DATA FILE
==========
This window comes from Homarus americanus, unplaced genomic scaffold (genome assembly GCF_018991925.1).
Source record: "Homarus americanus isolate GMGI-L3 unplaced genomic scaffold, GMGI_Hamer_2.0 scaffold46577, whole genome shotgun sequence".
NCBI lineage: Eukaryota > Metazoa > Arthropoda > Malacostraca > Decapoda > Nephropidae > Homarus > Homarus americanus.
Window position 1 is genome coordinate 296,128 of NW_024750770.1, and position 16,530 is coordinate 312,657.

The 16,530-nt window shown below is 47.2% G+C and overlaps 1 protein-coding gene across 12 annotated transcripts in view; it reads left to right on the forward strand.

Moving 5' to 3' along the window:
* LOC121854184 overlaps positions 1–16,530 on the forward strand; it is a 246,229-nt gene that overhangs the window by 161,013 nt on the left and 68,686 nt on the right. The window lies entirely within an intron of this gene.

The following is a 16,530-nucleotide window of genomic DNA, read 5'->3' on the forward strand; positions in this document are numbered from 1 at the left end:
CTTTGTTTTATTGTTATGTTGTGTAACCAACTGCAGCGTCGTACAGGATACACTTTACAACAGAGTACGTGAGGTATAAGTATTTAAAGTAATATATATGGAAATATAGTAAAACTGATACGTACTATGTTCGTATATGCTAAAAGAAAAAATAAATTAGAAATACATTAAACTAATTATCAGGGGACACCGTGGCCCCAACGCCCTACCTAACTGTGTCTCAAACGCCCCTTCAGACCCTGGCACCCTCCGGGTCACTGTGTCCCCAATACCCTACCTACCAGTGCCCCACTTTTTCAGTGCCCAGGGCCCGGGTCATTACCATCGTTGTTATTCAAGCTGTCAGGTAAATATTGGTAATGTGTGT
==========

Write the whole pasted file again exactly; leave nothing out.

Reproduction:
This window comes from Homarus americanus, unplaced genomic scaffold (genome assembly GCF_018991925.1).
Source record: "Homarus americanus isolate GMGI-L3 unplaced genomic scaffold, GMGI_Hamer_2.0 scaffold46577, whole genome shotgun sequence".
NCBI lineage: Eukaryota > Metazoa > Arthropoda > Malacostraca > Decapoda > Nephropidae > Homarus > Homarus americanus.
Window position 1 is genome coordinate 296,128 of NW_024750770.1, and position 16,530 is coordinate 312,657.

The 16,530-nt window shown below is 47.2% G+C and overlaps 1 protein-coding gene across 12 annotated transcripts in view; it reads left to right on the forward strand.

Moving 5' to 3' along the window:
* LOC121854184 overlaps positions 1–16,530 on the forward strand; it is a 246,229-nt gene that overhangs the window by 161,013 nt on the left and 68,686 nt on the right. The window lies entirely within an intron of this gene.

The following is a 16,530-nucleotide window of genomic DNA, read 5'->3' on the forward strand; positions in this document are numbered from 1 at the left end:
CTTTGTTTTATTGTTATGTTGTGTAACCAACTGCAGCGTCGTACAGGATACACTTTACAACAGAGTACGTGAGGTATAAGTATTTAAAGTAATATATATGGAAATATAGTAAAACTGATACGTACTATGTTCGTATATGCTAAAAGAAAAAATAAATTAGAAATACATTAAACTAATTATCAGGGGACACCGTGGCCCCAACGCCCTACCTAACTGTGTCTCAAACGCCCCTTCAGACCCTGGCACCCTCCGGGTCACTGTGTCCCCAATACCCTACCTACCAGTGCCCCACTTTTTCAGTGCCCAGGGCCCGGGTCATTACCATCGTTGTTATTCAAGCTGTCAGGTAAATATTGGTAATGTGTGT